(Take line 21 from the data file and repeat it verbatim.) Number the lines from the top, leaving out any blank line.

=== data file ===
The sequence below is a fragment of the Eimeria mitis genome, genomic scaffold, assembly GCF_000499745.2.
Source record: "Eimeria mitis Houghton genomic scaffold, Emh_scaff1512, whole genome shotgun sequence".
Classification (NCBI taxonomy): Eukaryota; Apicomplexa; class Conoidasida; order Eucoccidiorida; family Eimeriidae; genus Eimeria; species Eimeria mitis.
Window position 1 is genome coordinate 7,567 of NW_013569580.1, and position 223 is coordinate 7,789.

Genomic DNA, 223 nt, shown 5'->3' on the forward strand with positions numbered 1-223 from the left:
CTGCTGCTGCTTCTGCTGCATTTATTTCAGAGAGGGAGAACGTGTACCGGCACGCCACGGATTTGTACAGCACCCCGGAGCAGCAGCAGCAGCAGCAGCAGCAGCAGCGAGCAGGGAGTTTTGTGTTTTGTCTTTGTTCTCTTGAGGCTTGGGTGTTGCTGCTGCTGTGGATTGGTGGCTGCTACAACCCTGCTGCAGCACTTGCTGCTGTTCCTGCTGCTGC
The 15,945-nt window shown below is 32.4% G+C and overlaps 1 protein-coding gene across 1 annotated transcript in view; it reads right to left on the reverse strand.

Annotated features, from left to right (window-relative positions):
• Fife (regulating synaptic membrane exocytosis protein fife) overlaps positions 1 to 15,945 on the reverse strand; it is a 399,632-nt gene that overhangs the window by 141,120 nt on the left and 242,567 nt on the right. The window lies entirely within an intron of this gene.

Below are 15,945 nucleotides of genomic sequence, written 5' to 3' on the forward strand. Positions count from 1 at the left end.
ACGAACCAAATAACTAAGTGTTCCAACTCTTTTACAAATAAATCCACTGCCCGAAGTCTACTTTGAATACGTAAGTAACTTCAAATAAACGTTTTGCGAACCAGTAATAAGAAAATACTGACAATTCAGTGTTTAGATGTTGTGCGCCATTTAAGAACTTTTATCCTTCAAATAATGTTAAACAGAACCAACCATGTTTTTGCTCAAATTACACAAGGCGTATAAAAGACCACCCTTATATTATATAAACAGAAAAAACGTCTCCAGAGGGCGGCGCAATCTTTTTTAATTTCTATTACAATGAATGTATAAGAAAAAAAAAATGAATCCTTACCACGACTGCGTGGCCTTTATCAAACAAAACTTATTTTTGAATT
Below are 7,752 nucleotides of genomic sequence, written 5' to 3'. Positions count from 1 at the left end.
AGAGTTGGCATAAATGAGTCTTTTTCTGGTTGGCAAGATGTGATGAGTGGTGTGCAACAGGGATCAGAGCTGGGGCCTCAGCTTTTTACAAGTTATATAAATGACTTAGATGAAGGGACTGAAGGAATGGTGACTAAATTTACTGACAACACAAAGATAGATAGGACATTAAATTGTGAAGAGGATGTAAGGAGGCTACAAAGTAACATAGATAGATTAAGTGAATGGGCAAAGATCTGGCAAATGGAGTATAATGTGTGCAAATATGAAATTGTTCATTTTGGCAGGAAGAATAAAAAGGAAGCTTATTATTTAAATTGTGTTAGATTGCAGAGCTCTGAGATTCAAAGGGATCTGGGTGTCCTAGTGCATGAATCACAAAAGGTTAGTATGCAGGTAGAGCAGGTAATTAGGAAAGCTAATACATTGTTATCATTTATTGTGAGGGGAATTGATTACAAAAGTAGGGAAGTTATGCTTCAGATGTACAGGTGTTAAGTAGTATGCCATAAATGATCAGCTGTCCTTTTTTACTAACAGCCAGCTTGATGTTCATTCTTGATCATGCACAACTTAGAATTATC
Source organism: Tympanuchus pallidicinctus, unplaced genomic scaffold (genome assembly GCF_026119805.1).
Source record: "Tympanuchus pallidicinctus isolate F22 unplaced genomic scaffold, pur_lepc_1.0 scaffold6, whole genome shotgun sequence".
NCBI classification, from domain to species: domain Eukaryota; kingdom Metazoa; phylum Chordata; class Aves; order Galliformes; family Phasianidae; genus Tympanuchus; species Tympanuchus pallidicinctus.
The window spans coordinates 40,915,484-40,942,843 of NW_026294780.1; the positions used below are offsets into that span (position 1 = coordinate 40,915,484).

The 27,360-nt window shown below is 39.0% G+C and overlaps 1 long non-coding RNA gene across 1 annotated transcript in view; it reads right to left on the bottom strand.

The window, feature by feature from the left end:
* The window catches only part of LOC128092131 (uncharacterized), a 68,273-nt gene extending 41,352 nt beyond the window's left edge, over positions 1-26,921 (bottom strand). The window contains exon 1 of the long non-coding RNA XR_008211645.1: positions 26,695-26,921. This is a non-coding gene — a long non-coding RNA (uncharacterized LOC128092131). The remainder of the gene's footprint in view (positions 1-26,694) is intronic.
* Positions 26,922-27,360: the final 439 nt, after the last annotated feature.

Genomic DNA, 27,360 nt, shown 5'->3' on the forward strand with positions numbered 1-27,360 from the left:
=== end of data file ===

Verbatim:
* Positions 26,922-27,360: the final 439 nt, after the last annotated feature.